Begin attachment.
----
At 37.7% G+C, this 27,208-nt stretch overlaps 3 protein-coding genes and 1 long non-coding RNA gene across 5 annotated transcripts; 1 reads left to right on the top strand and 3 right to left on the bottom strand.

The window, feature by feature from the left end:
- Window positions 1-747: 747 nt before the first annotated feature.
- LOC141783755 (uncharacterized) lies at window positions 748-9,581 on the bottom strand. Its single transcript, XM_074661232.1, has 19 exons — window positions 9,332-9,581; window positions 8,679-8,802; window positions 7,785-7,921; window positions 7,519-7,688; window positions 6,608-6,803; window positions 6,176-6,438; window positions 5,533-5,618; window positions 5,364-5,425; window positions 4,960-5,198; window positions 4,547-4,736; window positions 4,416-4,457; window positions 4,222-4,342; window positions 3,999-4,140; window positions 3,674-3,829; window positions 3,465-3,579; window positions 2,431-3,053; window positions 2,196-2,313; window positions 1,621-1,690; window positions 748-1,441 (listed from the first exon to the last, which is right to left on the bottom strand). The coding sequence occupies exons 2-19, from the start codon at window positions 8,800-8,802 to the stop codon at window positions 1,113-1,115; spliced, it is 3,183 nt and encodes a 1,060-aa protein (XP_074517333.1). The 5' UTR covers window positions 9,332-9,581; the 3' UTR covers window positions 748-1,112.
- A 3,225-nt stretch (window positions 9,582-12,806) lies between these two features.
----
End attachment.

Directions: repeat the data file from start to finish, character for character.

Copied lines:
At 37.7% G+C, this 27,208-nt stretch overlaps 3 protein-coding genes and 1 long non-coding RNA gene across 5 annotated transcripts; 1 reads left to right on the top strand and 3 right to left on the bottom strand.

The window, feature by feature from the left end:
- Window positions 1-747: 747 nt before the first annotated feature.
- LOC141783755 (uncharacterized) lies at window positions 748-9,581 on the bottom strand. Its single transcript, XM_074661232.1, has 19 exons — window positions 9,332-9,581; window positions 8,679-8,802; window positions 7,785-7,921; window positions 7,519-7,688; window positions 6,608-6,803; window positions 6,176-6,438; window positions 5,533-5,618; window positions 5,364-5,425; window positions 4,960-5,198; window positions 4,547-4,736; window positions 4,416-4,457; window positions 4,222-4,342; window positions 3,999-4,140; window positions 3,674-3,829; window positions 3,465-3,579; window positions 2,431-3,053; window positions 2,196-2,313; window positions 1,621-1,690; window positions 748-1,441 (listed from the first exon to the last, which is right to left on the bottom strand). The coding sequence occupies exons 2-19, from the start codon at window positions 8,800-8,802 to the stop codon at window positions 1,113-1,115; spliced, it is 3,183 nt and encodes a 1,060-aa protein (XP_074517333.1). The 5' UTR covers window positions 9,332-9,581; the 3' UTR covers window positions 748-1,112.
- A 3,225-nt stretch (window positions 9,582-12,806) lies between these two features.